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I was looking at the question about the benefits of working from Hanon to improve on piano and there was a lot of talk about the dangers of Hanon reinforcing bad technique.

If I am a self-teaching pianist wishing to work exercises like Hanon to improve my chops but don't want to reinforce or worsen bad technique (I''m assuming my technique isn't great) and can't really afford dedicated piano lessons, how can I learn good technique?

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You have almost answered this in the question - you really do need lessons from an experienced instructor to make sure you learn good technique.

I'm not saying you need a full course necessarily, but especially at the start there is no alternative, and you'll want to have a check at regular points through your learning.

  • +1 for the 2nd para. Don't think 'good technique' can be learned in a couple of lessons, and after those, bad habits will creep in at various stages. However, I feel that 'good' or 'bad' techniques are rather subjective. Maybe the basis for a future question... – Tim Mar 11 '15 at 17:28
  • I would agree about lessons being the only real way to get "proper" technique. Tim has a point that this can be rather subjective but there are definitely objective things about it. Such as poor technique causing physical ailments, such as tendinitis. A piano teacher I once had told a story of how he had been playing using almost entirely his fingers to control dynamics. Proper technique instructs a player to use the motion of the arms and/or wrist to facilitate the louder dynamics. He was already an accomplished player at the time and he said this change greatly helped his playing and health. – Basstickler Mar 11 '15 at 19:01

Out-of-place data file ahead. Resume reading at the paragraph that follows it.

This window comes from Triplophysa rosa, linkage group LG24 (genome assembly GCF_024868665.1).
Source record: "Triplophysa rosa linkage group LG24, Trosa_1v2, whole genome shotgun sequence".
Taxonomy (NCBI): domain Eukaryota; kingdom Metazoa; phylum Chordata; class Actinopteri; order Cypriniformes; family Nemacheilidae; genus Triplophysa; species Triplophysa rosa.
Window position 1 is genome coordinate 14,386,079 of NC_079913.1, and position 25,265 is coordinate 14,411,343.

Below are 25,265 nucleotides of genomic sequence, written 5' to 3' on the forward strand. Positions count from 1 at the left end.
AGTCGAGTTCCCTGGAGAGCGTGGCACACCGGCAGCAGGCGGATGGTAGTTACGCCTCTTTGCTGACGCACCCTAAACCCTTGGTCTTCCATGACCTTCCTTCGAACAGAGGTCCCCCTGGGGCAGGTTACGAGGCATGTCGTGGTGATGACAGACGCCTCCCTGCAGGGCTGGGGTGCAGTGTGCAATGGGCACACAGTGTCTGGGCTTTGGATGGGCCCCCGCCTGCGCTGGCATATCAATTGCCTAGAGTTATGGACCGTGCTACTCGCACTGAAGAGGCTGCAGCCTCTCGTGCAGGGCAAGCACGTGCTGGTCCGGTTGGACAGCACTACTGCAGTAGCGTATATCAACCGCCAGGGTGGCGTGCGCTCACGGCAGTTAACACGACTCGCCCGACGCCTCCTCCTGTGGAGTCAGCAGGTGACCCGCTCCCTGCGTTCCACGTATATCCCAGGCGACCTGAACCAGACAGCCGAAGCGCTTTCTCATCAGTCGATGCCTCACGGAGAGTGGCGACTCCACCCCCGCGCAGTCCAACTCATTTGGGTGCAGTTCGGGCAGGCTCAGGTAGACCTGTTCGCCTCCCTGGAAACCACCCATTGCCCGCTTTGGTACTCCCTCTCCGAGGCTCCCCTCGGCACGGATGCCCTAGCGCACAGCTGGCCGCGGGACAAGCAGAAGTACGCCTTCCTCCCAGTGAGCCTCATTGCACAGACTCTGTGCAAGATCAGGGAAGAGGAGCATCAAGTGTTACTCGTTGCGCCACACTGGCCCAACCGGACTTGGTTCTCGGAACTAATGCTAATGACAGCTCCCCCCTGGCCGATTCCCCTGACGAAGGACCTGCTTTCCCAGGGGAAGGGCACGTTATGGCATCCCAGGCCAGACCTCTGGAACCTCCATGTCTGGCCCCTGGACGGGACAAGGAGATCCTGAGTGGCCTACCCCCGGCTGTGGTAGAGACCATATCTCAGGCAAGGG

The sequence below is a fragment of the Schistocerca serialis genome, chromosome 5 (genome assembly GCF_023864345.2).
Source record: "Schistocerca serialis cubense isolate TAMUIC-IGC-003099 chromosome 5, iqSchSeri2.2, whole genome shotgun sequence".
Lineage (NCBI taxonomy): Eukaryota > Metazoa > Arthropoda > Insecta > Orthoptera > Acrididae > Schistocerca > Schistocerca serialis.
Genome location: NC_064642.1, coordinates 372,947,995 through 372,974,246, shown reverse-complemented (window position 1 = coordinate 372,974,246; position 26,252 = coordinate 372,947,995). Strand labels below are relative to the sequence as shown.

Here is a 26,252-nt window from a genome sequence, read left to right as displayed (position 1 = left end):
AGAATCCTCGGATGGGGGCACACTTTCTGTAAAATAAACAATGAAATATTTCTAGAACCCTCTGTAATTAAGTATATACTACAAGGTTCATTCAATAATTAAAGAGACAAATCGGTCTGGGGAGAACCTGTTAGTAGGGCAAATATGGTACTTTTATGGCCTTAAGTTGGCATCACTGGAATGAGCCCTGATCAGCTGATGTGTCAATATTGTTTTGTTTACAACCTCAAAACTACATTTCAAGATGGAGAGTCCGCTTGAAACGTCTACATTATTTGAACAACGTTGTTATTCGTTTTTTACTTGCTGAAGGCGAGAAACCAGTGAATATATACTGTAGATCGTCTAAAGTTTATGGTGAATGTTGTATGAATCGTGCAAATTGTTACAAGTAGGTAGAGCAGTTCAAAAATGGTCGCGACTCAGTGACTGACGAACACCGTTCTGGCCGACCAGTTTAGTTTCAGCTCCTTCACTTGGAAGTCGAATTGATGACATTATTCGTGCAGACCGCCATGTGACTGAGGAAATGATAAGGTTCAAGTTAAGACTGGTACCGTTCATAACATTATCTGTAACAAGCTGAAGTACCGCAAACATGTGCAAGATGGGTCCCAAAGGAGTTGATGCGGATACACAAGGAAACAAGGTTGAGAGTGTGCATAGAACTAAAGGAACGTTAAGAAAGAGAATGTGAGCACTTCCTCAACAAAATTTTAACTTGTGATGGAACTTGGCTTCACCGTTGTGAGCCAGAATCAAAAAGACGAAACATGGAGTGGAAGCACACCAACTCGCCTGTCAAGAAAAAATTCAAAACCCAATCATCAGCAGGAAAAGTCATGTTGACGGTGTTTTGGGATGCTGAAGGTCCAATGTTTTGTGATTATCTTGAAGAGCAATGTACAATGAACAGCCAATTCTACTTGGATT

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The cheapest way to learn good technique is also the slowest and most risky - trial and error. Why are all techniques not created equal? Two big reasons: First, poor technique will limit your ability and quality of your playing. Second, poor technique can lead to repetitive motion injury and limit or halt your ability to play at all.

Since you write that you are trying to improve, you will probably be trying to improve for as long as you are playing, and that means you will be pushing yourself a little. Limits on playing ability will frustrate you and pushing yourself to practice more with poor technique increases your chances of injury. You can attempt more and more difficult pieces on your own and constantly try alternative techniques as you experience trouble with the pieces or discomfort after playing, but it's a bit risky and a long tedious process. I speak from experience.

You could try searching YouTube for technique videos but the best thing is to save your pennies and try to get a good teacher to meet with you at least once a month. Tell them that you are motivated to put in the practice and you really want help with technique and they should be able to address your particular hands and any existing bad habits in a way that any other resource can't.

I've never regretted saving and spending the majority of my disposable income on music.

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